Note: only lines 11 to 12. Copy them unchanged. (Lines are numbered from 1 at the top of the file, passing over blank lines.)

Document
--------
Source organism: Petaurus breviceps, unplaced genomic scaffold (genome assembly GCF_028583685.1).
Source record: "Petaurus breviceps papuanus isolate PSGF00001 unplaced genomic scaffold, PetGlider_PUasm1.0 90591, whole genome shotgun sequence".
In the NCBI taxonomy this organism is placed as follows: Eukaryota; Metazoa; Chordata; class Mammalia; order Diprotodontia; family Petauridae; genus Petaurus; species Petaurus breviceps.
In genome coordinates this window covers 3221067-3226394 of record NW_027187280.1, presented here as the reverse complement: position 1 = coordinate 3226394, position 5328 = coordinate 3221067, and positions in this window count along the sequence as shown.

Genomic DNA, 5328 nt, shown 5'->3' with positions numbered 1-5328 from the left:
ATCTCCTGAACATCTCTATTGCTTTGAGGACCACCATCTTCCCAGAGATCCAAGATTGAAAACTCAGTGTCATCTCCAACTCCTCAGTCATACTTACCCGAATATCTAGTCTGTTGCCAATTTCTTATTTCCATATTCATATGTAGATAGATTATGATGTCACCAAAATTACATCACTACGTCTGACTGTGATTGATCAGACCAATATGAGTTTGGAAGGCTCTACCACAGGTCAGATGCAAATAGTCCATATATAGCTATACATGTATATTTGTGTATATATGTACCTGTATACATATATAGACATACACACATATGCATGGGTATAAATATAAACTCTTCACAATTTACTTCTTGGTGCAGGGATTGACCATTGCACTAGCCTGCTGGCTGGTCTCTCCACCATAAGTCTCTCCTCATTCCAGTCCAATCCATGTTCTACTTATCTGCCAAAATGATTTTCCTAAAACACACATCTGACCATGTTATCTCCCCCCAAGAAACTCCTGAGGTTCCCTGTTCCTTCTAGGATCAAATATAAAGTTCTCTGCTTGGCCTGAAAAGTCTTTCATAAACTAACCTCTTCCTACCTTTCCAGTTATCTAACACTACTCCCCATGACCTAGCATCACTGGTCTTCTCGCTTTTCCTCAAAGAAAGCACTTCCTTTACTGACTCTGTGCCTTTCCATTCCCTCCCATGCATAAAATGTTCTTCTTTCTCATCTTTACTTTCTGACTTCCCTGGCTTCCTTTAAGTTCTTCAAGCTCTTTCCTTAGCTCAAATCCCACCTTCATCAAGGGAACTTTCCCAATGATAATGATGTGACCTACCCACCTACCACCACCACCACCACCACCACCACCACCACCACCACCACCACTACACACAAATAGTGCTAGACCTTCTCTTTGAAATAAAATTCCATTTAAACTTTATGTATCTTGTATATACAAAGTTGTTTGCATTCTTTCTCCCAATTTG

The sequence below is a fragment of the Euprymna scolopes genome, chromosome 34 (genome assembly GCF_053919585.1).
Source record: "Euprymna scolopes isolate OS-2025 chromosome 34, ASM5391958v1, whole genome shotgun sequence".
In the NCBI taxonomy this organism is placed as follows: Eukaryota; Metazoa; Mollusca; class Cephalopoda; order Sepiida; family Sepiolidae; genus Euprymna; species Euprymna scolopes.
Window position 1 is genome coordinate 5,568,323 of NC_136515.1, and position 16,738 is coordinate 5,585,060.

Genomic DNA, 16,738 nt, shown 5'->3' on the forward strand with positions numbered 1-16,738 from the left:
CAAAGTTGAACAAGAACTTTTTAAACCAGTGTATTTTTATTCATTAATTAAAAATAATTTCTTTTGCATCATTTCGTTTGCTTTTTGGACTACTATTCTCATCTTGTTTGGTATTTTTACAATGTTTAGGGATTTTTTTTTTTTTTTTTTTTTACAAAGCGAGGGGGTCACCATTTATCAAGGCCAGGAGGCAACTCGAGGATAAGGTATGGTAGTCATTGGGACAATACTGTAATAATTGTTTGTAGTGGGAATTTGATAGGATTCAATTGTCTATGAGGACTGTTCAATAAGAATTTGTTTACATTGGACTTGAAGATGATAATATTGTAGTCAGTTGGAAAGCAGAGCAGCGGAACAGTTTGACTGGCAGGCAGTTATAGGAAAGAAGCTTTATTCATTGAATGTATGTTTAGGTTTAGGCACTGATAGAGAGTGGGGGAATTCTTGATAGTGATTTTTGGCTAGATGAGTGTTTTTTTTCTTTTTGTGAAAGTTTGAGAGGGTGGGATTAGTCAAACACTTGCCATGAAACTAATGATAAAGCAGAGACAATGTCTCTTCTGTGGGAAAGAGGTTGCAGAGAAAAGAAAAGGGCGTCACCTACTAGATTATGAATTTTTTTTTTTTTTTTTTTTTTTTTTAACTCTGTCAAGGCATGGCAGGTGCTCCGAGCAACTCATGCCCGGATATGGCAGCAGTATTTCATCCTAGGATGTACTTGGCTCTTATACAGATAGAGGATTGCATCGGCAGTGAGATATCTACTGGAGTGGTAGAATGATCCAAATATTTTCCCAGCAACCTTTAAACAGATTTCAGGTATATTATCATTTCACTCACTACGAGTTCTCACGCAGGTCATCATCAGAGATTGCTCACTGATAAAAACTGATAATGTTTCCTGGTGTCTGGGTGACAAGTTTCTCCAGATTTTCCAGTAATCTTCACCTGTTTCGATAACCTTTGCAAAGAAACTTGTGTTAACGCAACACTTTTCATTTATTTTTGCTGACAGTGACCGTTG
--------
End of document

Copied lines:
Genomic DNA, 16,738 nt, shown 5'->3' on the forward strand with positions numbered 1-16,738 from the left:
CAAAGTTGAACAAGAACTTTTTAAACCAGTGTATTTTTATTCATTAATTAAAAATAATTTCTTTTGCATCATTTCGTTTGCTTTTTGGACTACTATTCTCATCTTGTTTGGTATTTTTACAATGTTTAGGGATTTTTTTTTTTTTTTTTTTTTACAAAGCGAGGGGGTCACCATTTATCAAGGCCAGGAGGCAACTCGAGGATAAGGTATGGTAGTCATTGGGACAATACTGTAATAATTGTTTGTAGTGGGAATTTGATAGGATTCAATTGTCTATGAGGACTGTTCAATAAGAATTTGTTTACATTGGACTTGAAGATGATAATATTGTAGTCAGTTGGAAAGCAGAGCAGCGGAACAGTTTGACTGGCAGGCAGTTATAGGAAAGAAGCTTTATTCATTGAATGTATGTTTAGGTTTAGGCACTGATAGAGAGTGGGGGAATTCTTGATAGTGATTTTTGGCTAGATGAGTGTTTTTTTTCTTTTTGTGAAAGTTTGAGAGGGTGGGATTAGTCAAACACTTGCCATGAAACTAATGATAAAGCAGAGACAATGTCTCTTCTGTGGGAAAGAGGTTGCAGAGAAAAGAAAAGGGCGTCACCTACTAGATTATGAATTTTTTTTTTTTTTTTTTTTTTTTTTAACTCTGTCAAGGCATGGCAGGTGCTCCGAGCAACTCATGCCCGGATATGGCAGCAGTATTTCATCCTAGGATGTACTTGGCTCTTATACAGATAGAGGATTGCATCGGCAGTGAGATATCTACTGGAGTGGTAGAATGATCCAAATATTTTCCCAGCAACCTTTAAACAGATTTCAGGTATATTATCATTTCACTCACTACGAGTTCTCACGCAGGTCATCATCAGAGATTGCTCACTGATAAAAACTGATAATGTTTCCTGGTGTCTGGGTGACAAGTTTCTCCAGATTTTCCAGTAATCTTCACCTGTTTCGATAACCTTTGCAAAGAAACTTGTGTTAACGCAACACTTTTCATTTATTTTTGCTGACAGTGACCGTTG